Cost of Dying- Lessons learned continued

by MichelleR on June 14, 2013

Lesson 5- Hospice or Palliative care is not “quitting”

This kind of care offers help that aggressive treatment cannot.  For example, pain relief, anxiety control, and peace.  It is supportive care in a home setting, or a “home-like” setting.  It allows family and friend to focus their energy on their loved one, instead of chasing tests.

Lesson 6- Even with all the planning in the world, it’s still awful

Just do the best that you can.  Your loved ones know that you love them and have your best interest at heart.

Food For Thought…

Refocusing is necessary!

Let’s use medications that are going to help you be free of pain,  that help you live your life in a way that that provides quality     -Jerry Stoneberg: Medical Director, Palliative care service

Natural Death Welcomed

Some cases , if thought through in a careful, compassionate manner, would receive antibiotics, IV fluids and comfort care, and nature would take its course.  Most of us would later reflect on that and be very comfortable.     -Randy Rasmussen, M.D

A Financial Burden

Medicare would save millions of dollars if everyone had an Advance Directive.  How about a significant discount for everyone with an Advance Directive?     -Don Coolman, Respiratory Therapist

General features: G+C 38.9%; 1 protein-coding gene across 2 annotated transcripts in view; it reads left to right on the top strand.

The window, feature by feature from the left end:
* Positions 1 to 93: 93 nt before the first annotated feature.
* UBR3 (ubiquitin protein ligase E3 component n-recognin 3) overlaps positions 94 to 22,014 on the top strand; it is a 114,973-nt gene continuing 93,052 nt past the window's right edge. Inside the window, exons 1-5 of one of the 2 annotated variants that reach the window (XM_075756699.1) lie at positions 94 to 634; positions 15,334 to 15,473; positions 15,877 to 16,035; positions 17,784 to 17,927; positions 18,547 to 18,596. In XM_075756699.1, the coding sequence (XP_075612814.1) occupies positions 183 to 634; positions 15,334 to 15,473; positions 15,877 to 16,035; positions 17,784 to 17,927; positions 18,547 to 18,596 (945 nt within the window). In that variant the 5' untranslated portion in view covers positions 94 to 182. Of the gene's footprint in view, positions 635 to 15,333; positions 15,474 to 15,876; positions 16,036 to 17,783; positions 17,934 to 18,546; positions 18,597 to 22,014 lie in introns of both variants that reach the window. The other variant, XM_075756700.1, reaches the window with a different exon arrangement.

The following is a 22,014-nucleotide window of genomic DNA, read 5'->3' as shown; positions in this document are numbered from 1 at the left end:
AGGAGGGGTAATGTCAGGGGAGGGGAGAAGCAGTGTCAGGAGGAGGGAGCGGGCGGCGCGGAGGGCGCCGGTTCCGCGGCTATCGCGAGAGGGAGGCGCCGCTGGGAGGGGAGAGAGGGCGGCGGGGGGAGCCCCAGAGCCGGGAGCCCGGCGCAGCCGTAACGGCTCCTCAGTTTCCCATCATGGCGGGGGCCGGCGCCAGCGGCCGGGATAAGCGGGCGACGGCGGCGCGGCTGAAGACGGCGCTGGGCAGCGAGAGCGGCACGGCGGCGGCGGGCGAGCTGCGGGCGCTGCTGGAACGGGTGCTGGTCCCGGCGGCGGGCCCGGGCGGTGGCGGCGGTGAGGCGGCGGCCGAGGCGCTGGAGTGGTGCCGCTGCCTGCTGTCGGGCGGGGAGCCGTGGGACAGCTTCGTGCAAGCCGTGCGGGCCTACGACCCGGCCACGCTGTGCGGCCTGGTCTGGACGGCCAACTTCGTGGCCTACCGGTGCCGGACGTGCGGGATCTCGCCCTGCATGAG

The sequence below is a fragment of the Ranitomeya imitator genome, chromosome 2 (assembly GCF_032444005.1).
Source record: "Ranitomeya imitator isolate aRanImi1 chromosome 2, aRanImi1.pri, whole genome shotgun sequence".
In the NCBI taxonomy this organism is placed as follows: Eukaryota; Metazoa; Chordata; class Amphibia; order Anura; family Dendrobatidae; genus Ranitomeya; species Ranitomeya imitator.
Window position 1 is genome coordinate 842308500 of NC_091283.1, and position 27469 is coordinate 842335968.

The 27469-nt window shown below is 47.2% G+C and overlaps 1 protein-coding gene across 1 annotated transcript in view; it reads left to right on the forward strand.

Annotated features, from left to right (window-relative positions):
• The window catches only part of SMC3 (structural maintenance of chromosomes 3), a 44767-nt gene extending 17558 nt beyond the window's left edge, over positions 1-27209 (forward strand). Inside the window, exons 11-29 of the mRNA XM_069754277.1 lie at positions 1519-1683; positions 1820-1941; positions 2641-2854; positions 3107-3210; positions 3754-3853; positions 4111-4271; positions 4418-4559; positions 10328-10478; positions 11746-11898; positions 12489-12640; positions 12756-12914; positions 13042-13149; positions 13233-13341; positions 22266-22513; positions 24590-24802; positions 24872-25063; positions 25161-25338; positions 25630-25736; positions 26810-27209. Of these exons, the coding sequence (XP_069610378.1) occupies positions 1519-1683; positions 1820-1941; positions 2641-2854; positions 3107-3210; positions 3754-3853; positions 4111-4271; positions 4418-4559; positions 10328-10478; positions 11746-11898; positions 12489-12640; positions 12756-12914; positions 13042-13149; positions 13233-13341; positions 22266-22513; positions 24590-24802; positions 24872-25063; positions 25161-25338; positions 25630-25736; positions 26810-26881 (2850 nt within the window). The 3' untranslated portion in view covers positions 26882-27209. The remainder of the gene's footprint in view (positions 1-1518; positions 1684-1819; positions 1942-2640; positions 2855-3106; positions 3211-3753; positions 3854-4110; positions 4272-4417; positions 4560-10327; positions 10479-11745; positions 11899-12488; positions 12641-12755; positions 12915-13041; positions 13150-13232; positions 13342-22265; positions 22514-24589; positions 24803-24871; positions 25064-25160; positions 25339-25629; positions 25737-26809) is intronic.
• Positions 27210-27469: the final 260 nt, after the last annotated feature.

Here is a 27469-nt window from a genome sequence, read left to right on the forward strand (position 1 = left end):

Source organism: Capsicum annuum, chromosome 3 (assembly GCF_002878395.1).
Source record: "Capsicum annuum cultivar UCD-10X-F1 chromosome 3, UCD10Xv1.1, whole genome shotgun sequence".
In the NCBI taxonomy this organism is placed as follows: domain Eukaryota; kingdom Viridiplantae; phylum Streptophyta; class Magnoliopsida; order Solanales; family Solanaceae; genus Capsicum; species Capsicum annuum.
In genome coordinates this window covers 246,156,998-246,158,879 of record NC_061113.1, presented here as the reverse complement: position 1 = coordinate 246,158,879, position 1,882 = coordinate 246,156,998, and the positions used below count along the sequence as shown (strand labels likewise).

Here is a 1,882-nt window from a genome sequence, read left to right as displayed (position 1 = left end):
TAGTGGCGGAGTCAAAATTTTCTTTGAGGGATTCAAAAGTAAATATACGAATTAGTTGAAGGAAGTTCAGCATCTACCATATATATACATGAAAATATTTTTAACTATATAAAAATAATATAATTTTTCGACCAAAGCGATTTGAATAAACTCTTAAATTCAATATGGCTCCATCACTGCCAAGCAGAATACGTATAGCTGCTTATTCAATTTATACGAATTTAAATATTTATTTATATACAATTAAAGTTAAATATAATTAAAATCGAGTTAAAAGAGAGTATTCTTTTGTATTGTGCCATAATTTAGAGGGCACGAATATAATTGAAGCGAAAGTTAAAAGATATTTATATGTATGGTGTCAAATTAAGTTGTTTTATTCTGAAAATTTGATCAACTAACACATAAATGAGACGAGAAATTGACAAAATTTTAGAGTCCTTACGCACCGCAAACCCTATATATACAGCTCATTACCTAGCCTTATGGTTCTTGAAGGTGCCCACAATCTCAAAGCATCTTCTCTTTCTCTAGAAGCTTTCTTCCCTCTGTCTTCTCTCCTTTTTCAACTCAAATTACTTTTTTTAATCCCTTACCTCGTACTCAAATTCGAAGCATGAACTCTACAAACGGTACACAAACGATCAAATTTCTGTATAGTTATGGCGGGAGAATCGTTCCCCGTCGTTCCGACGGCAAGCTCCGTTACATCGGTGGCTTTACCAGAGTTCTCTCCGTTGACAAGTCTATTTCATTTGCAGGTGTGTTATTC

Wrong Seems Right

There are many families in which a loved one has made clear they want a natural death, no heroics and to be kept comfortable.  But, when they see their loved one turning blue, or struggling to breathe, or in pain that is out of control, the family has no moral choice but to take their loved one to an acute care hospital.  And that is where the problem lies- going to the hospital.  Once treatment begins, to stop them feels like a positive action to terminate the life of their loved one.  The answer to many situations is hospice.     -Bob Christensen, Retired Nurse

Miracles Happen

The last thing anyone wants to risk is giving up too soon.  My mother-in-law entered the hospital in February with double pneumonia; she was heavily sedated for 45 days. I doubted that she would survive, and if she did, I couldn’t imagine her living an independent life.  Today she is back in her apartment, feeling better than she has in years.     -Becky Sangster


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